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Have you ever wondered how people make tons of money on Creative Market by selling things like templates, layouts and other visual elements? On episode 009 of Rebel Boss Ladies, I’m super excited to introduce you to Alysha from Basil & Bark, as she shares her advice about generating passive income and how Creative Market totally changed her life.
Alysha sells social media and content marketing templates on her website and on Creative Market, but she started her business by doing custom one-on-one services for clients for social media graphics and templates and content upgrades. Today, Alysha is sharing all about how she got started, along with tons of really tangible tips on how to leverage the Creative Market platform and advice on how to use social media (particularly Instagram!) to market products.
Alysha didn’t always think she’d end up a creative entrepreneur and selling her own designs. After spending a few years working at different design jobs and eventually getting laid off, Alysha and her boyfriend decided to move across the country. After a couple job interviews, she realized that type of work wasn’t what she wanted. She wanted to start her own thing.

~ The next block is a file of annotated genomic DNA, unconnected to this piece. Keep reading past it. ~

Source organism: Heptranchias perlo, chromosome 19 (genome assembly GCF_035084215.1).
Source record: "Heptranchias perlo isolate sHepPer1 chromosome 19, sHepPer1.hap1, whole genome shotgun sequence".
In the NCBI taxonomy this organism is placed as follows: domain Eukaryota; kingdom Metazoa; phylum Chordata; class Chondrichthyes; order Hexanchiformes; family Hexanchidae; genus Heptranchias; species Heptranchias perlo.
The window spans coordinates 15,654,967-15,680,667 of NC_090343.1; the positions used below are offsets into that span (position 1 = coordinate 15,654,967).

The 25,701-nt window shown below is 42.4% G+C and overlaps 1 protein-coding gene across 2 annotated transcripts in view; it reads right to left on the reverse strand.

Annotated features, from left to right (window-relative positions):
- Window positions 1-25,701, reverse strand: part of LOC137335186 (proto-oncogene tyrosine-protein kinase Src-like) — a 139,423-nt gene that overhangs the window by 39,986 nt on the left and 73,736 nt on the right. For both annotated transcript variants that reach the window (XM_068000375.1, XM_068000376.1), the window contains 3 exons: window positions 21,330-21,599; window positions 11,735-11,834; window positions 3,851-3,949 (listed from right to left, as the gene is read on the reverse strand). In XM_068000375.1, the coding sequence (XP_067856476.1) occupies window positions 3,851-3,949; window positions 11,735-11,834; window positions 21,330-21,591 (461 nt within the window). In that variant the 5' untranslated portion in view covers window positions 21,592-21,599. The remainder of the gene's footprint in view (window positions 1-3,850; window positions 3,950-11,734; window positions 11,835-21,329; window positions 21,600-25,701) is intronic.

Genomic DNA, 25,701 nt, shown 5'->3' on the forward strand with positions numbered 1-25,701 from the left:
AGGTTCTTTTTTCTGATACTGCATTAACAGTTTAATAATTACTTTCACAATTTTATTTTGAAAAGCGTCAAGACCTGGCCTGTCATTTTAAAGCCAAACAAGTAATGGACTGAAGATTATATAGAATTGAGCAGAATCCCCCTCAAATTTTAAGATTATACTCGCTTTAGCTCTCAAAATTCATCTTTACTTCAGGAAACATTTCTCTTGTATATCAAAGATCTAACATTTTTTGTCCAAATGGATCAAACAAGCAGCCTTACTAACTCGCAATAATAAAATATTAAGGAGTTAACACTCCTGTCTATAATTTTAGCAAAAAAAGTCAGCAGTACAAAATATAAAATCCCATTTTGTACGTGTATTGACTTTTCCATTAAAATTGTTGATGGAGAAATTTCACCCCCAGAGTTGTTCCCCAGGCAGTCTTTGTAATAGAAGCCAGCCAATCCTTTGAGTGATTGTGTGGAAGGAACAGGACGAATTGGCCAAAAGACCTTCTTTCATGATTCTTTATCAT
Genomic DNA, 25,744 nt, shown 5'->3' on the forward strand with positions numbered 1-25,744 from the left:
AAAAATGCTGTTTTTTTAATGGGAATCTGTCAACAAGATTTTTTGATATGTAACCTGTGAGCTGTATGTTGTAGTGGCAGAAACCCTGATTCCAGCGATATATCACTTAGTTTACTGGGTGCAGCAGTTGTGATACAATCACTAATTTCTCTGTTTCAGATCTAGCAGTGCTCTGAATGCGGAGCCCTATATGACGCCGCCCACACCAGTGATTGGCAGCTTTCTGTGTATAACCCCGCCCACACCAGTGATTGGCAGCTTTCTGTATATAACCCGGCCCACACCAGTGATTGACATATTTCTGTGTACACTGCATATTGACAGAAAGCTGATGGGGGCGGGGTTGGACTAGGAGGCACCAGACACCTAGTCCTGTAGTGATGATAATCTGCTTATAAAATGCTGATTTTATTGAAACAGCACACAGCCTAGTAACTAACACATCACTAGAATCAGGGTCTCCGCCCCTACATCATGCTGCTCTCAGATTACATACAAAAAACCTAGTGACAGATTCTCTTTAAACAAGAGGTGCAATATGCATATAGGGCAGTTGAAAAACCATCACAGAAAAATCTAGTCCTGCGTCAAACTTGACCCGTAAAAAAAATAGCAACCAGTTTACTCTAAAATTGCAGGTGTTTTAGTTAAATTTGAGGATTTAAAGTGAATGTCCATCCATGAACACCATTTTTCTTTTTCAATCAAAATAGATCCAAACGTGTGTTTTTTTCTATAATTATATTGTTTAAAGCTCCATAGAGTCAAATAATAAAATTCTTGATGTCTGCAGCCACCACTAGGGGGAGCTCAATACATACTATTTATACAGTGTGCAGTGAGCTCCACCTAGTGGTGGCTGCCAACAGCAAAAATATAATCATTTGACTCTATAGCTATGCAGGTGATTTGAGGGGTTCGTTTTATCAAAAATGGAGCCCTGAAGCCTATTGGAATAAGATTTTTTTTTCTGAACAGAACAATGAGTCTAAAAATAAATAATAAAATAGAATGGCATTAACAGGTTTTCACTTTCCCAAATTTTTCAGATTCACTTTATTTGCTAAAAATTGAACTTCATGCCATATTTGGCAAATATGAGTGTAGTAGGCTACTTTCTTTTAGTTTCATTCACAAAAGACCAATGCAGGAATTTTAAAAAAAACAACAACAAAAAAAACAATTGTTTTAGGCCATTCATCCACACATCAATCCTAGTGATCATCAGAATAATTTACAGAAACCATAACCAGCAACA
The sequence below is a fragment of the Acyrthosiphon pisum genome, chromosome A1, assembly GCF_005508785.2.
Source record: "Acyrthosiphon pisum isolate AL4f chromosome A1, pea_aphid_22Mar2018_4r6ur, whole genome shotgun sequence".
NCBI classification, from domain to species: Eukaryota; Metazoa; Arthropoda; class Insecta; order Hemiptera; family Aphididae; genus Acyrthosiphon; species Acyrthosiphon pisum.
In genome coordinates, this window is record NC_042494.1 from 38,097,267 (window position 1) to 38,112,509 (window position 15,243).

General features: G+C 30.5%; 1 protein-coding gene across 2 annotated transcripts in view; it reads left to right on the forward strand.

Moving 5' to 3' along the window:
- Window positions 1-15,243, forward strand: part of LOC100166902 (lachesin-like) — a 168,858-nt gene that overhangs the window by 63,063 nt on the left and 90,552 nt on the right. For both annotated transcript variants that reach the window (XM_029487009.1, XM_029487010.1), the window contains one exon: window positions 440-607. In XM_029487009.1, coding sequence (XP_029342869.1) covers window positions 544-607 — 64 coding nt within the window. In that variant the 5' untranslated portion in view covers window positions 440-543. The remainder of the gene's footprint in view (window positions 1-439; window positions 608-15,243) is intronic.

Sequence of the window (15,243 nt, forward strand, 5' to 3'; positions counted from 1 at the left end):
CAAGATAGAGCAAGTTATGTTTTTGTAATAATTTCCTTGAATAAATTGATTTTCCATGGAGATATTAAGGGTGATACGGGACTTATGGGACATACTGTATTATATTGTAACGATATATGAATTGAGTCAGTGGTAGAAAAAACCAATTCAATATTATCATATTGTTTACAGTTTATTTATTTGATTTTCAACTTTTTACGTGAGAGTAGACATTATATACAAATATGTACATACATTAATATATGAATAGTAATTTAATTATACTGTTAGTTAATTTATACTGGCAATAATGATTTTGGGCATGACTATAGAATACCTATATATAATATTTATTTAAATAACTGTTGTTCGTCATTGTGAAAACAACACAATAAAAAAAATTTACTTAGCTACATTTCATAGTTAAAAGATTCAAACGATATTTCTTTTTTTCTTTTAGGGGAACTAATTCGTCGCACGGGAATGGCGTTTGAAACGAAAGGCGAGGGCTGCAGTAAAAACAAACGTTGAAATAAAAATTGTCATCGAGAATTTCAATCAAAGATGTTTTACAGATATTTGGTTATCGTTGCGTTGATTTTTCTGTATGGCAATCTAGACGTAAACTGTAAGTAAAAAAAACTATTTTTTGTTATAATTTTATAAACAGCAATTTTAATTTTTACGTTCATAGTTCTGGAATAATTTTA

The design skills she gained at her previous jobs were a perfect start to developing her own business. “It was kind of just a no brainer that this was my thing, my skill in the design world, and I didn't see anybody else doing it.”
Her business was a success from the start. After getting a few clients, Alysha was able to replace her previous salary within eight months. When her templates took off, they alone were able to replace her salary.
She then had a choice to make – either continue providing her services to clients full-time or focus on her templates. She decided to focus on her templates and passive income source, which is her primary business today.
Alysha still sometimes worries about her source of income. “I'm sure I'll make no money next month even though I have like a spreadsheet full of money that's already guaranteed to come in.”
She sometimes struggles with imposter syndrome, and worries that either she isn’t doing something right, or worries that other people are doing it better. She recalls considering giving up in the early days of her business and was always worried that her business wouldn’t work out.
Her advice, when you’re giving yourself ultimatums and trying to decide if having your own business is right for you? The best thing you can give yourself is absolutely no choice. “If your only direction is forward you can only go forward.”
Alysha is grateful that her boyfriend was so supportive as she was moving towards her current business. Throughout her journey he was always encouraging, and always believed in her, even when she didn’t necessarily believe in herself.